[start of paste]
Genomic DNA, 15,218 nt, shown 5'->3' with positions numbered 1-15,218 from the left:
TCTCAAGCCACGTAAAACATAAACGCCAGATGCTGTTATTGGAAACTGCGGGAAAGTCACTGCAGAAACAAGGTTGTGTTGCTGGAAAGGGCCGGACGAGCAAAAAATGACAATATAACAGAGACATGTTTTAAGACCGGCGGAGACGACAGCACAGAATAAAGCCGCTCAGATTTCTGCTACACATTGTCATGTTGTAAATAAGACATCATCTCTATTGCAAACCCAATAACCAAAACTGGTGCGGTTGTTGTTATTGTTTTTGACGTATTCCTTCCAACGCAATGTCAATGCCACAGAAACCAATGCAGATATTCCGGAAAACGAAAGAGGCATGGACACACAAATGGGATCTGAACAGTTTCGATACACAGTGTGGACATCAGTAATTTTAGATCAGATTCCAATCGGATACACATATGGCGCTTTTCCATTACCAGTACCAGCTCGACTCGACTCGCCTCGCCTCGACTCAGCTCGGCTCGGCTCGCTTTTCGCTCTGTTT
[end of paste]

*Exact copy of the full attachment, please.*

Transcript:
Genomic DNA, 15,218 nt, shown 5'->3' with positions numbered 1-15,218 from the left:
TCTCAAGCCACGTAAAACATAAACGCCAGATGCTGTTATTGGAAACTGCGGGAAAGTCACTGCAGAAACAAGGTTGTGTTGCTGGAAAGGGCCGGACGAGCAAAAAATGACAATATAACAGAGACATGTTTTAAGACCGGCGGAGACGACAGCACAGAATAAAGCCGCTCAGATTTCTGCTACACATTGTCATGTTGTAAATAAGACATCATCTCTATTGCAAACCCAATAACCAAAACTGGTGCGGTTGTTGTTATTGTTTTTGACGTATTCCTTCCAACGCAATGTCAATGCCACAGAAACCAATGCAGATATTCCGGAAAACGAAAGAGGCATGGACACACAAATGGGATCTGAACAGTTTCGATACACAGTGTGGACATCAGTAATTTTAGATCAGATTCCAATCGGATACACATATGGCGCTTTTCCATTACCAGTACCAGCTCGACTCGACTCGCCTCGCCTCGACTCAGCTCGGCTCGGCTCGCTTTTCGCTCTGTTT